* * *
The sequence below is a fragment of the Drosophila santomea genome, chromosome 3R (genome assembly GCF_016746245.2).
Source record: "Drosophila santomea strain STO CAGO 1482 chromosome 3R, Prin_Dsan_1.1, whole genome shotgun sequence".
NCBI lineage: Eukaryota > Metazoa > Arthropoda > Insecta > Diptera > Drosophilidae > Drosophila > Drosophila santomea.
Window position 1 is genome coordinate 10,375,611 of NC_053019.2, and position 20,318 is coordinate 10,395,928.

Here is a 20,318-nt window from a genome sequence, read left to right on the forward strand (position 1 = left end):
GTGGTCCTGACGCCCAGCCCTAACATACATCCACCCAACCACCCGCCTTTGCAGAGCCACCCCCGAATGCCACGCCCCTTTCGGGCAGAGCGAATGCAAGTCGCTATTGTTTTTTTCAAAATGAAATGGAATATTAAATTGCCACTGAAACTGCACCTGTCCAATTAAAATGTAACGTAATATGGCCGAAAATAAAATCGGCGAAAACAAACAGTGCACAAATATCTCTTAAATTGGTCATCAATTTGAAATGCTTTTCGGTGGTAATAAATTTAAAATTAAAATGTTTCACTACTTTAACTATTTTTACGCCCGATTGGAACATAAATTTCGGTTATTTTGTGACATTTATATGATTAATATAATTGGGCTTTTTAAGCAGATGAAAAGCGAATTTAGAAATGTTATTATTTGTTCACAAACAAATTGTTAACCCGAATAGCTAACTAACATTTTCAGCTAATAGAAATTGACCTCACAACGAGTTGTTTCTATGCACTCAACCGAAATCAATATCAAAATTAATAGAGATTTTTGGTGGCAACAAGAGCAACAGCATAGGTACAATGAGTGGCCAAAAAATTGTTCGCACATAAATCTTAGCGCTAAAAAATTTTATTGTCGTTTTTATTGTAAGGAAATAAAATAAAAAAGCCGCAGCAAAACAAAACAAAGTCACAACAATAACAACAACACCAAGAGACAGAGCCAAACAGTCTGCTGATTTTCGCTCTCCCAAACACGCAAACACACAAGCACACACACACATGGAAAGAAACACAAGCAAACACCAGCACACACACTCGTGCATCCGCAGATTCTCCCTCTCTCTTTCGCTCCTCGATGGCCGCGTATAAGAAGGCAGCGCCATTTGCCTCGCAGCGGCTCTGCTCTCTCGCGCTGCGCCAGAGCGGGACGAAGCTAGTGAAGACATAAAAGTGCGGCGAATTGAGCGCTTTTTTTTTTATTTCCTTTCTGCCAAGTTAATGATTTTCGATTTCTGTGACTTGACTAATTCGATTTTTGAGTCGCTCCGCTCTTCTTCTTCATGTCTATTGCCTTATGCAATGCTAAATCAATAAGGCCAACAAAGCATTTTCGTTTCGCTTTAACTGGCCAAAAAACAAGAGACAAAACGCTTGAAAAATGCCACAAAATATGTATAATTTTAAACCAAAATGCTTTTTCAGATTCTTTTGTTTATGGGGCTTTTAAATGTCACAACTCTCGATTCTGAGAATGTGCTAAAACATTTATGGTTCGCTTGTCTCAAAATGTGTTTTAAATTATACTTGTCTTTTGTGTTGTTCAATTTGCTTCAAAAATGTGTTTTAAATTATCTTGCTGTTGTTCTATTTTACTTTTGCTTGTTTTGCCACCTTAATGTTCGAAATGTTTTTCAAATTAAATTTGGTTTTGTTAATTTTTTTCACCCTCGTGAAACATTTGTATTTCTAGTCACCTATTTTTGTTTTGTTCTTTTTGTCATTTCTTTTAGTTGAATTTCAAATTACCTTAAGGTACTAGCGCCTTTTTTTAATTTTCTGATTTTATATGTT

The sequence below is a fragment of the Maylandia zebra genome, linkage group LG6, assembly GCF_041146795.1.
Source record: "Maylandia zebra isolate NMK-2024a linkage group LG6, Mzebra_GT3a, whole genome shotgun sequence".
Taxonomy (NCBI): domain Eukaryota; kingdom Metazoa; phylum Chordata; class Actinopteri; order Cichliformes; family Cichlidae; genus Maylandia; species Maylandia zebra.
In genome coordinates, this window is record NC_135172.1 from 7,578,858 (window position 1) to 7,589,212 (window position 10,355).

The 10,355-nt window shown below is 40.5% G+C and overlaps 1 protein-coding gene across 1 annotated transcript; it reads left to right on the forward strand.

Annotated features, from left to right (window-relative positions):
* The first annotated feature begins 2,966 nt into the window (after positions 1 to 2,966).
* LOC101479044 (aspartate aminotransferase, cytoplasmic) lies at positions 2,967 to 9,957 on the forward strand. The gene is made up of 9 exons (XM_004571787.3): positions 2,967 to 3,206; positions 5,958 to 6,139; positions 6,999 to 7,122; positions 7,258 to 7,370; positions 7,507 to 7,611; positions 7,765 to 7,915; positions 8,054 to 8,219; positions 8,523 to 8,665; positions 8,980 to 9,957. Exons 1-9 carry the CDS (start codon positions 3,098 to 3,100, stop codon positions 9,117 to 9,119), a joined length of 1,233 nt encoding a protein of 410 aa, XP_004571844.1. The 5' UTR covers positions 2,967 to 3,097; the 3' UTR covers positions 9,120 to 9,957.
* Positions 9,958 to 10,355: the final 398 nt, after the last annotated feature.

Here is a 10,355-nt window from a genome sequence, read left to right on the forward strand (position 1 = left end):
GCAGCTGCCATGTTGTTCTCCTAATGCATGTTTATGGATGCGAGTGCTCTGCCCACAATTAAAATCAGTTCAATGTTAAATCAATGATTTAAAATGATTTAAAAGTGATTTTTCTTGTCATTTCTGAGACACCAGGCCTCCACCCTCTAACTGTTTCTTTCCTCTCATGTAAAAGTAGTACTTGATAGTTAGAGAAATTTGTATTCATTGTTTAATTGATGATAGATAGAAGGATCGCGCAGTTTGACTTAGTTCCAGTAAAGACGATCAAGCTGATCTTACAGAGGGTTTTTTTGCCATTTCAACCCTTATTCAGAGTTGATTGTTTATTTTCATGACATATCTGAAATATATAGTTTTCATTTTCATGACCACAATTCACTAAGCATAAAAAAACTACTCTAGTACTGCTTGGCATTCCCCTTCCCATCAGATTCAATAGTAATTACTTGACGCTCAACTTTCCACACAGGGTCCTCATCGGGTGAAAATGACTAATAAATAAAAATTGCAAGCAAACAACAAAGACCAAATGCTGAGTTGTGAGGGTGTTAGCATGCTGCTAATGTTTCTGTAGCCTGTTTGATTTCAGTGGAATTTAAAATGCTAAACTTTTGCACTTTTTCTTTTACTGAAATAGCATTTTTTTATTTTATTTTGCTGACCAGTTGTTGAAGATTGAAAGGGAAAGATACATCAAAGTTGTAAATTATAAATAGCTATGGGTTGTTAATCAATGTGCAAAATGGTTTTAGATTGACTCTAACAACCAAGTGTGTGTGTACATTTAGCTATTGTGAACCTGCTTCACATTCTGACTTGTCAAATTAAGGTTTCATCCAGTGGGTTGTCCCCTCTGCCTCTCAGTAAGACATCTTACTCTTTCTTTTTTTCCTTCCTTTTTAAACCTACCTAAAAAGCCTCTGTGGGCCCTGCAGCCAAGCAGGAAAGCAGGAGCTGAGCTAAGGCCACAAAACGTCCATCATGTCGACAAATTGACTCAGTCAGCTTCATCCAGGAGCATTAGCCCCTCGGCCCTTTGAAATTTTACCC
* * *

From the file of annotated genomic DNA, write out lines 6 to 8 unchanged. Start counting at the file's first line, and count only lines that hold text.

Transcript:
GTGGTCCTGACGCCCAGCCCTAACATACATCCACCCAACCACCCGCCTTTGCAGAGCCACCCCCGAATGCCACGCCCCTTTCGGGCAGAGCGAATGCAAGTCGCTATTGTTTTTTTCAAAATGAAATGGAATATTAAATTGCCACTGAAACTGCACCTGTCCAATTAAAATGTAACGTAATATGGCCGAAAATAAAATCGGCGAAAACAAACAGTGCACAAATATCTCTTAAATTGGTCATCAATTTGAAATGCTTTTCGGTGGTAATAAATTTAAAATTAAAATGTTTCACTACTTTAACTATTTTTACGCCCGATTGGAACATAAATTTCGGTTATTTTGTGACATTTATATGATTAATATAATTGGGCTTTTTAAGCAGATGAAAAGCGAATTTAGAAATGTTATTATTTGTTCACAAACAAATTGTTAACCCGAATAGCTAACTAACATTTTCAGCTAATAGAAATTGACCTCACAACGAGTTGTTTCTATGCACTCAACCGAAATCAATATCAAAATTAATAGAGATTTTTGGTGGCAACAAGAGCAACAGCATAGGTACAATGAGTGGCCAAAAAATTGTTCGCACATAAATCTTAGCGCTAAAAAATTTTATTGTCGTTTTTATTGTAAGGAAATAAAATAAAAAAGCCGCAGCAAAACAAAACAAAGTCACAACAATAACAACAACACCAAGAGACAGAGCCAAACAGTCTGCTGATTTTCGCTCTCCCAAACACGCAAACACACAAGCACACACACACATGGAAAGAAACACAAGCAAACACCAGCACACACACTCGTGCATCCGCAGATTCTCCCTCTCTCTTTCGCTCCTCGATGGCCGCGTATAAGAAGGCAGCGCCATTTGCCTCGCAGCGGCTCTGCTCTCTCGCGCTGCGCCAGAGCGGGACGAAGCTAGTGAAGACATAAAAGTGCGGCGAATTGAGCGCTTTTTTTTTTATTTCCTTTCTGCCAAGTTAATGATTTTCGATTTCTGTGACTTGACTAATTCGATTTTTGAGTCGCTCCGCTCTTCTTCTTCATGTCTATTGCCTTATGCAATGCTAAATCAATAAGGCCAACAAAGCATTTTCGTTTCGCTTTAACTGGCCAAAAAACAAGAGACAAAACGCTTGAAAAATGCCACAAAATATGTATAATTTTAAACCAAAATGCTTTTTCAGATTCTTTTGTTTATGGGGCTTTTAAATGTCACAACTCTCGATTCTGAGAATGTGCTAAAACATTTATGGTTCGCTTGTCTCAAAATGTGTTTTAAATTATACTTGTCTTTTGTGTTGTTCAATTTGCTTCAAAAATGTGTTTTAAATTATCTTGCTGTTGTTCTATTTTACTTTTGCTTGTTTTGCCACCTTAATGTTCGAAATGTTTTTCAAATTAAATTTGGTTTTGTTAATTTTTTTCACCCTCGTGAAACATTTGTATTTCTAGTCACCTATTTTTGTTTTGTTCTTTTTGTCATTTCTTTTAGTTGAATTTCAAATTACCTTAAGGTACTAGCGCCTTTTTTTAATTTTCTGATTTTATATGTT

The sequence below is a fragment of the Maylandia zebra genome, linkage group LG6, assembly GCF_041146795.1.
Source record: "Maylandia zebra isolate NMK-2024a linkage group LG6, Mzebra_GT3a, whole genome shotgun sequence".